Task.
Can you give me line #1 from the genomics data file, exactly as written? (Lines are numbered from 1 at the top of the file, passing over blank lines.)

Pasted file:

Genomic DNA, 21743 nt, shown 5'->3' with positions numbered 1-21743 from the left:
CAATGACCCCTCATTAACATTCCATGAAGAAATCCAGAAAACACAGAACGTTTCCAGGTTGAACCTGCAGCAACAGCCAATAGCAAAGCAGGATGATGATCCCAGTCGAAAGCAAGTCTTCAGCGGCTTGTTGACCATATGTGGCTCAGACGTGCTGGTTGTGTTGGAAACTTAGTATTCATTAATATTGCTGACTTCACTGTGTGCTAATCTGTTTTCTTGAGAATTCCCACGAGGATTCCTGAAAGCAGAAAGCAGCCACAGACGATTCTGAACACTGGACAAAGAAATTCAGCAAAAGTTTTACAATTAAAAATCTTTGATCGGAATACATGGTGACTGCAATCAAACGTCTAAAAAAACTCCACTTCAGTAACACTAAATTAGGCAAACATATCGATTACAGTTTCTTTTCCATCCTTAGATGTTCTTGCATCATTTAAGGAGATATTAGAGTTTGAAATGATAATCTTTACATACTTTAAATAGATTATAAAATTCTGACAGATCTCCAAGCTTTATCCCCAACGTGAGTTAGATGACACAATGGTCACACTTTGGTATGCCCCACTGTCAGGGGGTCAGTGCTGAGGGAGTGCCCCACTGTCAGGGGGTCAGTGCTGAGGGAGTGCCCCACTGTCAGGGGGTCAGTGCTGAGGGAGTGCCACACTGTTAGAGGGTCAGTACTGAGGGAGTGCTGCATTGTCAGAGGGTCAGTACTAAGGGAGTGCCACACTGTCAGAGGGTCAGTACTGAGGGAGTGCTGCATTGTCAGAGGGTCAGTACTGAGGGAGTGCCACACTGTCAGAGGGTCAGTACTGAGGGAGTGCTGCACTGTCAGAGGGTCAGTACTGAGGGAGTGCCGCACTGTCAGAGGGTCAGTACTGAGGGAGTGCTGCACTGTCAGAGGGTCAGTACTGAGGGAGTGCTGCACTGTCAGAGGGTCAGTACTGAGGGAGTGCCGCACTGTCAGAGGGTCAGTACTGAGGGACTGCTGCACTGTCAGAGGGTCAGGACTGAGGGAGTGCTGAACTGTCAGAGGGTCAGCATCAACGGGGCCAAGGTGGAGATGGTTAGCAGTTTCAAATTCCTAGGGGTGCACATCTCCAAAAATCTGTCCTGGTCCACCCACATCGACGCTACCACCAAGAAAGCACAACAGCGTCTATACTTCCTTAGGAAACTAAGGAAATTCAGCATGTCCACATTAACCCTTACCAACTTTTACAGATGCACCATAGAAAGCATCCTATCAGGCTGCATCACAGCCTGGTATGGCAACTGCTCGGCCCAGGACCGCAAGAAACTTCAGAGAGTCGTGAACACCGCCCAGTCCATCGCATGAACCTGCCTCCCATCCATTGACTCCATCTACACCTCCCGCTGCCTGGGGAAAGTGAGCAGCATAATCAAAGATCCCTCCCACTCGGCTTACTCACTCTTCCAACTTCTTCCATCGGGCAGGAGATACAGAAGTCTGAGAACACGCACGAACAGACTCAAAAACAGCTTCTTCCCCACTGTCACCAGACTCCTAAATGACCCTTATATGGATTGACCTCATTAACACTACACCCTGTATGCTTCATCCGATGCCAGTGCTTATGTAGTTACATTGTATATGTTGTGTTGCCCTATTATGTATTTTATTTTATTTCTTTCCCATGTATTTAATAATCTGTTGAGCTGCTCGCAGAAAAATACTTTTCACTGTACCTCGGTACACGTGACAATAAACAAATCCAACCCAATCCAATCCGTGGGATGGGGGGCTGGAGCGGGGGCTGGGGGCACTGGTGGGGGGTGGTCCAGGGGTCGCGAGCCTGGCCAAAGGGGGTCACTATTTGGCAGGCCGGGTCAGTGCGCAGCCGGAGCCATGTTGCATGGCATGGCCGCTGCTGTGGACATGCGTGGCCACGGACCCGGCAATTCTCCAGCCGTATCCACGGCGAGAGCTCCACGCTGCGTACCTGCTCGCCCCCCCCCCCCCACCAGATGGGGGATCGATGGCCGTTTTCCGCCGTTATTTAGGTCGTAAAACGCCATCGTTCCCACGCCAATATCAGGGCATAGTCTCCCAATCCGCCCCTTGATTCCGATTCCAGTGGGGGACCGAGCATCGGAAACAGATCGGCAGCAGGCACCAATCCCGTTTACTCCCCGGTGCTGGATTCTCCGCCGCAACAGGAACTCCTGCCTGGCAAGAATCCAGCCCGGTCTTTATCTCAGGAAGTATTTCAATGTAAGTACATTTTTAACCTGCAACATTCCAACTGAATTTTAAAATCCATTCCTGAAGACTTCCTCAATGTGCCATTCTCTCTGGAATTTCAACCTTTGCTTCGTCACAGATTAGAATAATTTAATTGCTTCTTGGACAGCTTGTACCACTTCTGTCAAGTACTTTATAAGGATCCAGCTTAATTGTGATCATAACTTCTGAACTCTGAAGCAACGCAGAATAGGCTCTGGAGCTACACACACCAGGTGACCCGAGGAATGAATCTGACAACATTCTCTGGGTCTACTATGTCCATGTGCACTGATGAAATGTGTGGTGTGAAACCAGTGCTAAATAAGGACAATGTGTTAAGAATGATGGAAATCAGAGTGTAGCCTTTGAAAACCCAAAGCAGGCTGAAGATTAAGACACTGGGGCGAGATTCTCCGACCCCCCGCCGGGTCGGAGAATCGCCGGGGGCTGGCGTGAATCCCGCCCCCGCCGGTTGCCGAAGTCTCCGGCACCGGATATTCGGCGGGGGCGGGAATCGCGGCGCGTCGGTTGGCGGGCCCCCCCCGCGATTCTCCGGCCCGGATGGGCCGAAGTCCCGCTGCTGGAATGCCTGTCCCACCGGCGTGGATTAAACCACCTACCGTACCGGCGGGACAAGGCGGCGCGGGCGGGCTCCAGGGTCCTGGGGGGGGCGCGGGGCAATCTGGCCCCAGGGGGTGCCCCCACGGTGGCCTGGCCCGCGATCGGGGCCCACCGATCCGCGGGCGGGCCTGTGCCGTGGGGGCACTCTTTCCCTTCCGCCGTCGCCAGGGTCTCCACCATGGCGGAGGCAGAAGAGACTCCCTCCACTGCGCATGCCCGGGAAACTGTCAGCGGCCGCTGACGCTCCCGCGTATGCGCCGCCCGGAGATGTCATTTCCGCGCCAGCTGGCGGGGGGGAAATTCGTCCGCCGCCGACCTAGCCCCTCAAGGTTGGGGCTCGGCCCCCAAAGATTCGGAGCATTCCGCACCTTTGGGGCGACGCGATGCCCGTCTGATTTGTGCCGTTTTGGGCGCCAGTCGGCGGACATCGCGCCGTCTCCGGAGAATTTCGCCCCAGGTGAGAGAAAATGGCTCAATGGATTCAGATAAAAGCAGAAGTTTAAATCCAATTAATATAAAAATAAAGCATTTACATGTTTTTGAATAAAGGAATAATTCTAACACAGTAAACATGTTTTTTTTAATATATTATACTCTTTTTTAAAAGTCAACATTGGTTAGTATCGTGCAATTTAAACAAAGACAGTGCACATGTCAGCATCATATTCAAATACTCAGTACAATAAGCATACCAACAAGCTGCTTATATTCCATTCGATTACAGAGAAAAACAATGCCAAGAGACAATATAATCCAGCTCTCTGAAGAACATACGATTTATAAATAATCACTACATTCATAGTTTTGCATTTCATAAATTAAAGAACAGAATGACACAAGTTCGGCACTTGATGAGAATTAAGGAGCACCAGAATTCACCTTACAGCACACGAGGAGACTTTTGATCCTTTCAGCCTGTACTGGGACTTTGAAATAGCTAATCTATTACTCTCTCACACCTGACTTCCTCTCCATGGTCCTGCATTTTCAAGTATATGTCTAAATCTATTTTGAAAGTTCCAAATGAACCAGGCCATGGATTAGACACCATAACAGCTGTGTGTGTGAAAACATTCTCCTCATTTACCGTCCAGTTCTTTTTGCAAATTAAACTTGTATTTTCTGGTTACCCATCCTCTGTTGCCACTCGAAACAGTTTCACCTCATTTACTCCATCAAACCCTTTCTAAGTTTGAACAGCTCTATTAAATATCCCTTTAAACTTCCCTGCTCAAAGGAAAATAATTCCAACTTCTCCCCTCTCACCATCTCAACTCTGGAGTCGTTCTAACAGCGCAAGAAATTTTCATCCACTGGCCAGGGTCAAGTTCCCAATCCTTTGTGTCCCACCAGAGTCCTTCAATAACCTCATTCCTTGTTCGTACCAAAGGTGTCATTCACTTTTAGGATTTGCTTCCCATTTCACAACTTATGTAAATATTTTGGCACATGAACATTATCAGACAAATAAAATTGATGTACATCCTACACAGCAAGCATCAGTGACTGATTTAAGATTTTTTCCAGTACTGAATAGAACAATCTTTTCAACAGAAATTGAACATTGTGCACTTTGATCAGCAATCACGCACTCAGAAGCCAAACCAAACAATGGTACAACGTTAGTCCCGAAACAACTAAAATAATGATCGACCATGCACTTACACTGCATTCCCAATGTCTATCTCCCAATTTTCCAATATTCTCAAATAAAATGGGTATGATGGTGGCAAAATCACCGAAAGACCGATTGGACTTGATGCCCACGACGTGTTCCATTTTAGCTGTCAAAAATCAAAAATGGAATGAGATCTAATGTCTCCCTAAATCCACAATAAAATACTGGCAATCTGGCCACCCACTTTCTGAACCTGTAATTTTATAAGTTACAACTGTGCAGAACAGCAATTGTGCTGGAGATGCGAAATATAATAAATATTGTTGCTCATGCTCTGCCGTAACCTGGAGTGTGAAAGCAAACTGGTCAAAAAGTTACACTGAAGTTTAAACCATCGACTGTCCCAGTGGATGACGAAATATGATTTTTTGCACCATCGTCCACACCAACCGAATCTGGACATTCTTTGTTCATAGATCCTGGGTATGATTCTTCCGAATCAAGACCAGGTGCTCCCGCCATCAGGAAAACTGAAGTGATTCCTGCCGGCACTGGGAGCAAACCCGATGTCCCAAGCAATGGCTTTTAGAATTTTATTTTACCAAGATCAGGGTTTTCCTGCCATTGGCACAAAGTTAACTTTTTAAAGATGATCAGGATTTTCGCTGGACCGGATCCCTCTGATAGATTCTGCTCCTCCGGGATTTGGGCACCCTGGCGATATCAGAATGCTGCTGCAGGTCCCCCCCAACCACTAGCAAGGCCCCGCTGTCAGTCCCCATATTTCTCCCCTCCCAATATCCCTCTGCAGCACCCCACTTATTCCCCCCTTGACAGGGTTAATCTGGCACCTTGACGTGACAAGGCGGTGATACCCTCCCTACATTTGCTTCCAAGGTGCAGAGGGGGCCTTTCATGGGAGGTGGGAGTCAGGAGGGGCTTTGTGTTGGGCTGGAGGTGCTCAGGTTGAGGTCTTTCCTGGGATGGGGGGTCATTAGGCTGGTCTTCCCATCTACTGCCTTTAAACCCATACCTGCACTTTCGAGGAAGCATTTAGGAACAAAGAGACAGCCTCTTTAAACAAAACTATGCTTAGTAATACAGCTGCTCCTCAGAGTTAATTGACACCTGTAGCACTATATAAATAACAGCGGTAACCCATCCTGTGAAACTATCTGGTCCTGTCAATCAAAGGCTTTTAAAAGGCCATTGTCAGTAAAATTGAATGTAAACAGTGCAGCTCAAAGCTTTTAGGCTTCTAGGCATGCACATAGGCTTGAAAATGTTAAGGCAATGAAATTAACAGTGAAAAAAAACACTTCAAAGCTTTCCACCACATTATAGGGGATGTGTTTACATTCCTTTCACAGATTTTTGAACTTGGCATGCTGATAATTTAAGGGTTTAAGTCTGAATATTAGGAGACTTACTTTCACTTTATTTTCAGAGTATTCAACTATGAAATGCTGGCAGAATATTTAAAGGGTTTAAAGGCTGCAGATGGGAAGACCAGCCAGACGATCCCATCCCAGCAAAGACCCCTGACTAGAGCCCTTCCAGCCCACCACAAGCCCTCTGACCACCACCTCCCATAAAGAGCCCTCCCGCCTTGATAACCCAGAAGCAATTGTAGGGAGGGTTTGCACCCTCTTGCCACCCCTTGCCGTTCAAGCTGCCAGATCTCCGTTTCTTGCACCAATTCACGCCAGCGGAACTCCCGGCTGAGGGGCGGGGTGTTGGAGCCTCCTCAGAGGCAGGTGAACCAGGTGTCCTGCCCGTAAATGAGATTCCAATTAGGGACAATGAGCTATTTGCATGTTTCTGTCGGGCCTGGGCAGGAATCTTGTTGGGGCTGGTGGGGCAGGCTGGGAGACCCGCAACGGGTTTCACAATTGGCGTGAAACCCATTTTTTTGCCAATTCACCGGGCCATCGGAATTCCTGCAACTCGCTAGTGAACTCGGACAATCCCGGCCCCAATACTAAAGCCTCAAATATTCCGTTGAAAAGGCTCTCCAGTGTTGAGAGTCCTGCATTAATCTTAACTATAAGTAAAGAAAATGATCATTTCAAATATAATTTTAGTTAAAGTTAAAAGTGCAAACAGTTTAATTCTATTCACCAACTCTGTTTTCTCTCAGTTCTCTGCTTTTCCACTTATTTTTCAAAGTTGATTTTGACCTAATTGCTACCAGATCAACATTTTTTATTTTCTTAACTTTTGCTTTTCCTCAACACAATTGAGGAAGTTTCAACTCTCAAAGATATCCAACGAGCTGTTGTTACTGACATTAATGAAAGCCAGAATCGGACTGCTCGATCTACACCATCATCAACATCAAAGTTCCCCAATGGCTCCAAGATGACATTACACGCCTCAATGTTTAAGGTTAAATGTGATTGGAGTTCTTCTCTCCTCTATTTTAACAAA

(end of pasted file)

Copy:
Genomic DNA, 21743 nt, shown 5'->3' with positions numbered 1-21743 from the left: